The above pagan examples aside it is only with the development of monotheistic religions that we encounter the most inhumane instances of violence justified by a complex ideology based upon a patriarchal religion. And apart from the brief flirtation with monotheism in Ancient Egypt during the 6th year of the Pharaoh Akhanaton, the first fully developed and textual justification for genocidal violence is contained within the original Jewish bible known as the Tanakh. This is virtually the same document as the Old Testament which it was called when it was later appended to the Christian New Testament.

JUDAISM. (The Tanakh/Old Testament)

From the very first book of the Tanakh/Old Testament (Genesis) the ideology of violence in God’s name leaps out from the pages. This is whether it is driving the people of Shinar off the land in chapter 11, dashing people to pieces in chapter 15 or killing those who sacrifice to an alternative God in chapter 22. But indicative of the ideologically inspired and justified violence of the Tanakh and also of contemporary relevance is the following:

“I will send My terror before thee, and will discomfit all the people to whom you shall come….By little and little I will drive them out from before thee, until thou be increased, and thou shall inherit the land. And I will set thy border from the Red sea even unto the sea of the Philestines, and from the wilderness unto the river; for I will deliver the inhabitants of the land unto your hands; and thou shalt drive them out before thee.” (Exodus chapter 23 v 27, 30, 31.)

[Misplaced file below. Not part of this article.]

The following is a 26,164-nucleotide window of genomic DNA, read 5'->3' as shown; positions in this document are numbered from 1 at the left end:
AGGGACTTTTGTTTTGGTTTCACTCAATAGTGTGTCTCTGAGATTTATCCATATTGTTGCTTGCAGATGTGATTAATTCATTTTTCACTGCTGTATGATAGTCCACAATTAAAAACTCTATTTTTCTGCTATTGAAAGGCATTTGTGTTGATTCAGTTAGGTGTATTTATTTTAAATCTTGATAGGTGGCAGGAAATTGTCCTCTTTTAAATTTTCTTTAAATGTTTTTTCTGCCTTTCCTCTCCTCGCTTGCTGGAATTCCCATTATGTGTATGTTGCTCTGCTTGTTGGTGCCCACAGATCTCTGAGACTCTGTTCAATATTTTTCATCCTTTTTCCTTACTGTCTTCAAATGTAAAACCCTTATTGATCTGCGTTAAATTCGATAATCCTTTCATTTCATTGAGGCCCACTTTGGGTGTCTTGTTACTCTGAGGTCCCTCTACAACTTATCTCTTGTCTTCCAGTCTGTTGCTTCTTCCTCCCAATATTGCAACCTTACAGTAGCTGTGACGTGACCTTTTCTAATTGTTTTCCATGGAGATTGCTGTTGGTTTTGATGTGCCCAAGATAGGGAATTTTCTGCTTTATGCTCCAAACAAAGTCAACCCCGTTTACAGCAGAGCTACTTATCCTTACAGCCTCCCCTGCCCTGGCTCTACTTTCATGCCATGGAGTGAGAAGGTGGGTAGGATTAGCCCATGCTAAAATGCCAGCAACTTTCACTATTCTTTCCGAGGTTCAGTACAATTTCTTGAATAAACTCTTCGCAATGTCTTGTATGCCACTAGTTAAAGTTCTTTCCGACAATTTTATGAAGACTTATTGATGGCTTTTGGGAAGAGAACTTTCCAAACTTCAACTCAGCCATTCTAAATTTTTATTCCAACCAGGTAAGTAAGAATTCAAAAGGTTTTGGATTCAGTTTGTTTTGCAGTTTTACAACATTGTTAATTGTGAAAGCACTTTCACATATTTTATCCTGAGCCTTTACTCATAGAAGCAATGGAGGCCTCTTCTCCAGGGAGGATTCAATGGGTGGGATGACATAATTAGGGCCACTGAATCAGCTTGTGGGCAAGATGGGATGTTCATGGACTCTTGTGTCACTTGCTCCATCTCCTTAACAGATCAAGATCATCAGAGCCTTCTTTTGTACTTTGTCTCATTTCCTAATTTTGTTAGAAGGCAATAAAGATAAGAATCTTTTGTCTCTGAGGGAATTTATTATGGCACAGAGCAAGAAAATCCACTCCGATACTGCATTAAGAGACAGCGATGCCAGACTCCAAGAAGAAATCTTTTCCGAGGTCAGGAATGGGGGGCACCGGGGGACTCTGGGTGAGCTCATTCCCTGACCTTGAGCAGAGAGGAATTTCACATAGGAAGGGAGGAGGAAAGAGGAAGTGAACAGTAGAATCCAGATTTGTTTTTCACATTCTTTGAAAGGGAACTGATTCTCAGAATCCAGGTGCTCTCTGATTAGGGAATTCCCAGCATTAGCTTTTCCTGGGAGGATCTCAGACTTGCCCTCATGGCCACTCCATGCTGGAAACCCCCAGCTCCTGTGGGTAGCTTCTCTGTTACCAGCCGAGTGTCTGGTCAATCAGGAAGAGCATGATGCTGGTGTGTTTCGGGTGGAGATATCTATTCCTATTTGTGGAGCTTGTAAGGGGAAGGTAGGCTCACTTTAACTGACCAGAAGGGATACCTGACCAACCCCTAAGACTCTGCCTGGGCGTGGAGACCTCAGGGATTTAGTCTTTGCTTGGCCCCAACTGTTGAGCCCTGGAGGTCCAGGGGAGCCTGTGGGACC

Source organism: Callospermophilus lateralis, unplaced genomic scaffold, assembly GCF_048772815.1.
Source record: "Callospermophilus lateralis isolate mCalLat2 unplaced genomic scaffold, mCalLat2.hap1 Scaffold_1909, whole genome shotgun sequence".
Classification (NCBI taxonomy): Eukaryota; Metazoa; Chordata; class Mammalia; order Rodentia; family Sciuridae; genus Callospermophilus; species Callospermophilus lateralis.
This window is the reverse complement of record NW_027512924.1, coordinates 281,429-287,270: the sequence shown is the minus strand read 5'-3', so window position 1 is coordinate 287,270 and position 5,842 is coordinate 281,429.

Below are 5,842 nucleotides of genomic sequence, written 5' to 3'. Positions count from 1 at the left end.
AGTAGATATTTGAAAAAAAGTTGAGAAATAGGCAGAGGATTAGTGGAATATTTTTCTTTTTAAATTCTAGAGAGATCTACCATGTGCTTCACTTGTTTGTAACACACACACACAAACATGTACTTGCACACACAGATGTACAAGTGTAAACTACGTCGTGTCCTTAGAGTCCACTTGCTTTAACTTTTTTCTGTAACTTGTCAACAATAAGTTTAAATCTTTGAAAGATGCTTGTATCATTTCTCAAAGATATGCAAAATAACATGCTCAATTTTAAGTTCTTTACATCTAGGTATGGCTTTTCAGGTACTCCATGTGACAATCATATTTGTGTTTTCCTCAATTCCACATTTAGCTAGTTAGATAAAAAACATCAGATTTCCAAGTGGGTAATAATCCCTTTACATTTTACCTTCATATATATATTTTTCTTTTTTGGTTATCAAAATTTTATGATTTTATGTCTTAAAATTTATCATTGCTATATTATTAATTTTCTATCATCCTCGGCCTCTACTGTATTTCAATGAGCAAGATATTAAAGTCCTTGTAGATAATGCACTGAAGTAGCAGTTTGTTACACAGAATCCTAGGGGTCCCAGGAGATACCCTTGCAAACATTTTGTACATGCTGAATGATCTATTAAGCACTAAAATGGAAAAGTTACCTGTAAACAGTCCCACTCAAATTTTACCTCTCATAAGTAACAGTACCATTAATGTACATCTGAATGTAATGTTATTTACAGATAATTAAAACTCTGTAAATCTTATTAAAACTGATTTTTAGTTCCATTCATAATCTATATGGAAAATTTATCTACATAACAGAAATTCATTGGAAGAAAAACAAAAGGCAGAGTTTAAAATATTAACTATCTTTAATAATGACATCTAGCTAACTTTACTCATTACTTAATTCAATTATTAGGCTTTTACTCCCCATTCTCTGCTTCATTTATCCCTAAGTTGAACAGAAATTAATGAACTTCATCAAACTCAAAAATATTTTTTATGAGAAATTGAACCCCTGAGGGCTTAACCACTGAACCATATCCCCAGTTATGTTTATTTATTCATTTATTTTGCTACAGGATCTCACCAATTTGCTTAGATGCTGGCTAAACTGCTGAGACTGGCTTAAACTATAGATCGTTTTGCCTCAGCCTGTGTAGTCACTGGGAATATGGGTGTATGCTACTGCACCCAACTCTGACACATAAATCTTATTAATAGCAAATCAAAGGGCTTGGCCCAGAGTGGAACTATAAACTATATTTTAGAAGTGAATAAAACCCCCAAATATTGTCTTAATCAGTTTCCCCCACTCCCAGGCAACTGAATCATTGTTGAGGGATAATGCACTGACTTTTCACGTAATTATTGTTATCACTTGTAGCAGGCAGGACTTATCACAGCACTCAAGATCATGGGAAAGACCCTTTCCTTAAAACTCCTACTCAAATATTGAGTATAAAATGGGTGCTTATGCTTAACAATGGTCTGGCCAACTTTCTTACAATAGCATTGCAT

Those familiar with the situation in Palestine since the Nakba in 1948 will immediately recognise that the ideology of Zionism incorporates within it at least a core of the violent ideology of Judaism, from which it stems. Those who are aware of the two 21st century blitzkrieg’s upon Gaza by the Jewish state of Israel, will have this perception confirmed. Little by little, the slow genocide by Zionism directed against the Palestinians since 1948 has by various violent means driven them out of the land they once lived upon and the modern Jews of Israel have indeed inherited this conquered land.